Arthur Christopher Schaper
After days of Democratic wavering and vote-whipping from President Obama and House Republican leaders, HR 83, otherwise known as the CRomnibus ($1.1 trillion legislation combining continuing resolutions and a spending omnibus) passed with a bare majority.
All appropriations bills originate in the House then go to the Senate, followed by conference committees to resolve disputes. This time, House reps fled Washington as soon as their 1,000+ page bill moved to the upper chamber. Their disappearance revealed a tacit demand that the US Senate just pass the legislation, whether their colleagues called it a “Satan Sandwich” or “Satan's Compromise.”
In the US Senate, not just Tea Party affiliate Senators Ted Cruz (R-Texas) and Mike Lee (R-Utah) opposed the legislation, but so did progressive Elizabeth Warren (D-Massachusetts), who delivered one of the most passionate, partisan speeches against Wall Street and the backroom deals which beefed up the pork-laden bill. Her populism was so well-received, even conservative nationalist Pat Buchanan praised her efforts on the December 12th edition of The McLaughlin Group.
Despite her rejection of the CRomnibus, and Cruz’ forcing a vote on the Homeland Security funding rider, the final vote passed the bill by a bi-partisan, yet deeply divided 56-40 vote, thus averting another government shut-down.
Joining Warren in voting down the bill, Rhode Island’s Senators issued the following press releases.
Senator Sheldon Whitehouse:
“This legislation accomplishes the bare minimum needed to avert a government shutdown, but it also includes provisions to further degrade our campaign finance laws, to allow government bailouts for banks engaged in risky trading, and to cut retirement benefits for over a million Americans. These provisions were slipped in at the last minute with no opportunity for debate, against the best traditions of the Senate. I voted against this bill because Rhode Islanders deserve a government that works to solve real problems for real people, not one that sneaks in special deals for special interests.”
Recognizing that the legislation would fund the bare necessities of the federal government, Whitehouse protested the lack of transparency and pension cuts. Interesting: a liberal Democrat complaining about the lack of transparency in federal budget legislation. By voting against the CRomnibus, and thus by his own admission, Whitehouse voted for a government shutdown. Republicans should take this capitulation as a win, which exposes a division within the Democratic caucus between centrists and liberals which will widen over the next two years.
From Senator Jack Reed:
When you have divided government, neither side is going to get everything they want, but you work together to try and reach a principled compromise. For months, I have worked hard alongside Chairwoman Barbara Mikulski (D-MD), Ranking Member Richard Shelby (R-AL), and our colleagues on the Senate Appropriations Committee to craft a bipartisan, balanced agreement to fund the government and strengthen our economy.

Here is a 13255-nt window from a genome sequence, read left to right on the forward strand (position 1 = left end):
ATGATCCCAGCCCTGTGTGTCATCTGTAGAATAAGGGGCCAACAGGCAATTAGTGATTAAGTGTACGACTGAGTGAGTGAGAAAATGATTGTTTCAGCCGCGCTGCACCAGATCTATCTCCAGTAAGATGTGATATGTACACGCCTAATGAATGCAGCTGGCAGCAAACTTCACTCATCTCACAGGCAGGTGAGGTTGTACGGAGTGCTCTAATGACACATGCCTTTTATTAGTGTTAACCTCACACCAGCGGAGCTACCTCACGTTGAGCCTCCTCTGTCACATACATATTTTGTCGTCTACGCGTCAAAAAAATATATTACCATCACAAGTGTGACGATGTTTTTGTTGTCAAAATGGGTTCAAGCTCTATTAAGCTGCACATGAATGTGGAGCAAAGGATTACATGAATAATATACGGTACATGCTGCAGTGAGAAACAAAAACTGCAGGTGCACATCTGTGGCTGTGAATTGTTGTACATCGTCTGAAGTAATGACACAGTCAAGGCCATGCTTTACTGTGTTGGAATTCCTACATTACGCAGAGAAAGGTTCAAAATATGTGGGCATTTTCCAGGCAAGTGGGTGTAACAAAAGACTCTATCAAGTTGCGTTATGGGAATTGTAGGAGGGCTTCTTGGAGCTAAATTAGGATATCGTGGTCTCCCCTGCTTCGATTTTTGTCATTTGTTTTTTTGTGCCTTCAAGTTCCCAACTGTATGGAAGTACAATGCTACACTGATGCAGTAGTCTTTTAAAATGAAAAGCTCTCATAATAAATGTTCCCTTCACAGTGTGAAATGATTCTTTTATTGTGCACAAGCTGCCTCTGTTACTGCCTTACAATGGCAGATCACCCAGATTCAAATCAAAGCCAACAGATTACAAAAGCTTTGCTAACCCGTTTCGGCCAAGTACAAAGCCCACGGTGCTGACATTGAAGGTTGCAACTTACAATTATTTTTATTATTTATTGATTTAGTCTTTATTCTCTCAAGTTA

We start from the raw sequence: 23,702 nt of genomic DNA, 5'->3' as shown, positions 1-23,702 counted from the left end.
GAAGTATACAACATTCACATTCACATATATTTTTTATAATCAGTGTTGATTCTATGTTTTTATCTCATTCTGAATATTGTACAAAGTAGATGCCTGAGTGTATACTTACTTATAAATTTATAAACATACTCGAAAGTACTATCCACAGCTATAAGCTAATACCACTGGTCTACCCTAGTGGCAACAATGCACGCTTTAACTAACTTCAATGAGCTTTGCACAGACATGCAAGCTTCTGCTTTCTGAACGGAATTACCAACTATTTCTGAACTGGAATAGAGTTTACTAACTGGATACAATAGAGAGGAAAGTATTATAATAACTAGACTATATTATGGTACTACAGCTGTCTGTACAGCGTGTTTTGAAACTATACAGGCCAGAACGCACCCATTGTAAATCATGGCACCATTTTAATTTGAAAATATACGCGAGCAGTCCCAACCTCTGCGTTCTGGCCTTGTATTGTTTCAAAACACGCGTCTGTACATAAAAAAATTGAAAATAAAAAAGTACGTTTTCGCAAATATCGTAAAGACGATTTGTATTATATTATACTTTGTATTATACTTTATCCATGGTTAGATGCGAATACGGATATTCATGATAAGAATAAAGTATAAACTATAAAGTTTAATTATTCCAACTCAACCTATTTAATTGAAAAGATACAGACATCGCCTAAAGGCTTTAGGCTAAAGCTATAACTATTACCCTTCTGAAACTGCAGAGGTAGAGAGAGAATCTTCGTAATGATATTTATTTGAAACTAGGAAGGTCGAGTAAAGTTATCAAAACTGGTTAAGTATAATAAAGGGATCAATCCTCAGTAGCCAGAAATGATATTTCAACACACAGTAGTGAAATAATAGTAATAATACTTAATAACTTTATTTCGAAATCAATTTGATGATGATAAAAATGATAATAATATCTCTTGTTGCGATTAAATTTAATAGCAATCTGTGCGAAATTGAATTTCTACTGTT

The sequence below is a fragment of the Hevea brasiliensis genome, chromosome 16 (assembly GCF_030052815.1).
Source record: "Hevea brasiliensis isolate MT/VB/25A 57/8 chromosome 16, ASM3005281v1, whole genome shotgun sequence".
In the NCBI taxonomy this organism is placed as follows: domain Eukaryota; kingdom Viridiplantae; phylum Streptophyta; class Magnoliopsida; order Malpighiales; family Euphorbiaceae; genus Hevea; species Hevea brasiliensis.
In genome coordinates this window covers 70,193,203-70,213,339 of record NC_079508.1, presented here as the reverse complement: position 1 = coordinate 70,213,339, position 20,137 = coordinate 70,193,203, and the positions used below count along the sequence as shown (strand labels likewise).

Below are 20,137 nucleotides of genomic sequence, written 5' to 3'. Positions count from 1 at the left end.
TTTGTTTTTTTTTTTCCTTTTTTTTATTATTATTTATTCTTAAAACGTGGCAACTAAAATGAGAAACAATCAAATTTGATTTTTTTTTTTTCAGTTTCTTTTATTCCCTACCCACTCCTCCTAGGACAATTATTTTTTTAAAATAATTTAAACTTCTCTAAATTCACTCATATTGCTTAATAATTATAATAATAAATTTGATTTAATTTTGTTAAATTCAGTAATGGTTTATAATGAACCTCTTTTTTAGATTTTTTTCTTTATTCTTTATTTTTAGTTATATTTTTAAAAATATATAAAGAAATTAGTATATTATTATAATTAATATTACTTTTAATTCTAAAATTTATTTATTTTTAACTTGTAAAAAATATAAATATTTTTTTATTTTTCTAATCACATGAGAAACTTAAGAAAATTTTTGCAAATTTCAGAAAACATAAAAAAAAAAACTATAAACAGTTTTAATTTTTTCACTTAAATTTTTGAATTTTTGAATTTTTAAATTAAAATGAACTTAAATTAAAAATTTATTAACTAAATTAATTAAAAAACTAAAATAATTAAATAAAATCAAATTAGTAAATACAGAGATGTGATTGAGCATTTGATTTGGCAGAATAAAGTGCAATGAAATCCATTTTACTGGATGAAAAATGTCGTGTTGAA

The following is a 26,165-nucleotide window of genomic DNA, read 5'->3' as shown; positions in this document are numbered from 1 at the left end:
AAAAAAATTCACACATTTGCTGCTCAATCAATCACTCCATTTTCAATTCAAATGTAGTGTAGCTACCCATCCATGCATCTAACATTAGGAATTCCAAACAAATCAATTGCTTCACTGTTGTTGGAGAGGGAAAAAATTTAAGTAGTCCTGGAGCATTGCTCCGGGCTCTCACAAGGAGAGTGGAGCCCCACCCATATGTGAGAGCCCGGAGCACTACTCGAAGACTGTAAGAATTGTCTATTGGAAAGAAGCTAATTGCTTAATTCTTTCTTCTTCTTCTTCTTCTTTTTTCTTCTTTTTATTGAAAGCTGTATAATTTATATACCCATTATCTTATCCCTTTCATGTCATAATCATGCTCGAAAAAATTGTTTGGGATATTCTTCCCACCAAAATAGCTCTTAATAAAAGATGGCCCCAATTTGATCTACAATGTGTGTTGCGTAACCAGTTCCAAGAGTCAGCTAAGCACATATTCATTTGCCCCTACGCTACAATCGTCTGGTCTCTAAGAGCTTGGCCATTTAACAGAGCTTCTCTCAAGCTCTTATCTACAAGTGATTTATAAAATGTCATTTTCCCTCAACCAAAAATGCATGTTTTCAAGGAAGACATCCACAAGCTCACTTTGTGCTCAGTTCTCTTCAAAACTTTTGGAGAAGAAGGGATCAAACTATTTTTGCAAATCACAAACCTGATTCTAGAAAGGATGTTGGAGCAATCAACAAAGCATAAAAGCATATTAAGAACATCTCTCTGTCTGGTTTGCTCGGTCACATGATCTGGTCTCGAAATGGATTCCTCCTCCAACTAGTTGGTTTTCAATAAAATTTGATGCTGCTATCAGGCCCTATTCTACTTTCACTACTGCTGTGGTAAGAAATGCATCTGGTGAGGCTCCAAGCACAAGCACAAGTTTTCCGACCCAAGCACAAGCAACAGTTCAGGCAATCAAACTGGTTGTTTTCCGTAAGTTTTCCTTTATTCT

Reed was working with conservative members of the opposition in the US Senate, who also voted against the CRomnibus.
“We put together a compromise appropriations package making critical investments in creating jobs and improving our infrastructure. While imperfect, the bill includes federal funds I advocated for that will help boost economic and community development projects in Rhode Island, as well as key education, transportation, and environmental initiatives.
“But regrettably, several extraneous and objectionable policy provisions were inserted into the bill outside of the established process, and without thorough consideration and debate.
This liberal Democrat votes with conservative Republicans and complains about the lack of transparency in Washington. Has Reed gone Tea Party on us without realizing it?
These last minute additions include changes of a nature that demand the highest and most transparent level of consideration. Laws that impact pension recipients, provisions to weaken Wall Street reforms, and a roll back of campaign finance laws are not appropriations matters. They are significant changes, and their inclusion here further erodes people’s faith in government.
If anyone takes the 2010 and 2014 Republican waves seriously, “We the People” have lost faith in the government a long time ago. A rising consensus of representatives in the House and the US Senate respect the American voters’ suspicion of Big Government and are voting accordingly. Apparently, this growing cohort of legislators opposing large bills filled with amendments and riders includes Senator Reed.
Because we were unable to strip out these harmful provisions, I opposed final passage. Simply put, these particular riders are a bad deal for the middle-class and the American people deserve better.
Without acknowledging the obvious, Reed voted for a government shutdown, too. Granted, federal funding will continue until September, except for the Department of Homeland Security, but Senators Whitehouse and Reed have revealed themselves as the true obstructionists in Washington, or now inescapable allies of conservative resistance to Big Government.
Arthur Christopher Schaper is a teacher-turned-writer on topics both timeless and timely; political, cultural, and eternal. A life-long Southern California resident, Arthur currently lives in Torrance.
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